The chills. Oh, my God.
And I knew I was released. I was told, “You have to leave or you will die and the children will die.” My mother is very psychic and so as soon as I got out of there and got safe, I called my mother and [told her what happened], she was very aware of what I had suffered through and the children. She said, “Well, let me go meditate on it and I’ll be right back.” She went and prayed and called me and said, “You have to stay.” “Mother,” I said, “I can’t. I cannot. I know with every ounce of my being that I am released of my vow.” And she said, “I don’t know what it is, Rocci, but you need to stay.” I trusted my mother implicitly. She had suffered greatly, having been married to my father, but, more than anything, we shared that spiritual bond, so I stayed. Within a month he’d been fired from the last job in our hometown and nobody else would hire him, so he went out to the docks in Seattle and was working out there for several months when he called to wish me a happy anniversary I couldn’t say it back to him. He said, “You want a divorce, don’t you?” And I said, “Yes.” And he said, “I understand.” After that, he hung up the phone and I didn’t hear from him for a while. Well, I didn’t know [the rest of the story] until years later—when he was doing one of his twelve-step things. He came to visit and said, “I’ve got to tell you what happened when I got off the phone with you. I hung up the phone and I walked off the job and I went to the nearest liquor store.” He said that he had gotten in the car and his intention was to drive from Seattle to Billings and kill me and kill the kids and kill himself.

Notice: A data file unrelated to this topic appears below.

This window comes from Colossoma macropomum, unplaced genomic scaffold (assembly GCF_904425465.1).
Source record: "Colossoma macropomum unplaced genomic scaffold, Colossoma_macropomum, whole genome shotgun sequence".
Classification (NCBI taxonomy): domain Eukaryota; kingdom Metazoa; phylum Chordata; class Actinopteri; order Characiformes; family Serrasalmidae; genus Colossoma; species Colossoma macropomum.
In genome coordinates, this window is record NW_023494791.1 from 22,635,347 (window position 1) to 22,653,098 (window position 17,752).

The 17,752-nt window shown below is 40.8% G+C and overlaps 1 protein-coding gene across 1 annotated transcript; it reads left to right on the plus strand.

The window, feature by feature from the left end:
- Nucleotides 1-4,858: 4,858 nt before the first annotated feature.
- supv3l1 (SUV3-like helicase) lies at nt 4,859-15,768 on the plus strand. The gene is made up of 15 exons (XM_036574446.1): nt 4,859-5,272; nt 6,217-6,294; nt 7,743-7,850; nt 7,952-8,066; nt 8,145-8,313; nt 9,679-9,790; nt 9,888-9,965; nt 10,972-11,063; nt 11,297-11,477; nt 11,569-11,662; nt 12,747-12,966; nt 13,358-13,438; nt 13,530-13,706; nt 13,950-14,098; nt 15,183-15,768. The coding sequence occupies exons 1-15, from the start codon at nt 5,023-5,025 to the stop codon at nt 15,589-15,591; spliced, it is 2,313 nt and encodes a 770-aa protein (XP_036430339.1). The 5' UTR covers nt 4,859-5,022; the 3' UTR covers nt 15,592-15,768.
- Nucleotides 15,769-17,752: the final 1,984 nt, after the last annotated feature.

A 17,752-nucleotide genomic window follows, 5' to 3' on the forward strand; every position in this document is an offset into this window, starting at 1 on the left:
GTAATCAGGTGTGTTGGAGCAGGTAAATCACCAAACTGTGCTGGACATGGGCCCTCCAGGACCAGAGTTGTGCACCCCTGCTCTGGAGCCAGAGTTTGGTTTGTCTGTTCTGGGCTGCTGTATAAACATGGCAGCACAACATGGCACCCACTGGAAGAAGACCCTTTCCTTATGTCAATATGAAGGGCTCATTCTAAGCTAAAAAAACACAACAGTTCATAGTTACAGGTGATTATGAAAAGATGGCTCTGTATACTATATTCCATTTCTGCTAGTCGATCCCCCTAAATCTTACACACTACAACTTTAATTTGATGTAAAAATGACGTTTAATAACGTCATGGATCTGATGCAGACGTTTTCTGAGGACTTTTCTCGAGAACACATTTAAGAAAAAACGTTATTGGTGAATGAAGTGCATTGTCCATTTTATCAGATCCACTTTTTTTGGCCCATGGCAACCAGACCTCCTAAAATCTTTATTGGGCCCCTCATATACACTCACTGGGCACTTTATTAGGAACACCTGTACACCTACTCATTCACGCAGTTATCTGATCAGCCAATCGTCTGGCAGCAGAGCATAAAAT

He said, “You always wondered what happened to your car, didn’t you?” because I never did get my car back, he said, “I ran out of liquor on the road, so I pulled into a bar and I got into a fight and while I was in the middle of the fight the car was stolen, so I walked out and I didn’t have any place to go and then I got arrested [for the fight],” While in jail he tried to kill himself so they committed him [to a hospital.] Then apparently he tried again, so they committed him for six months.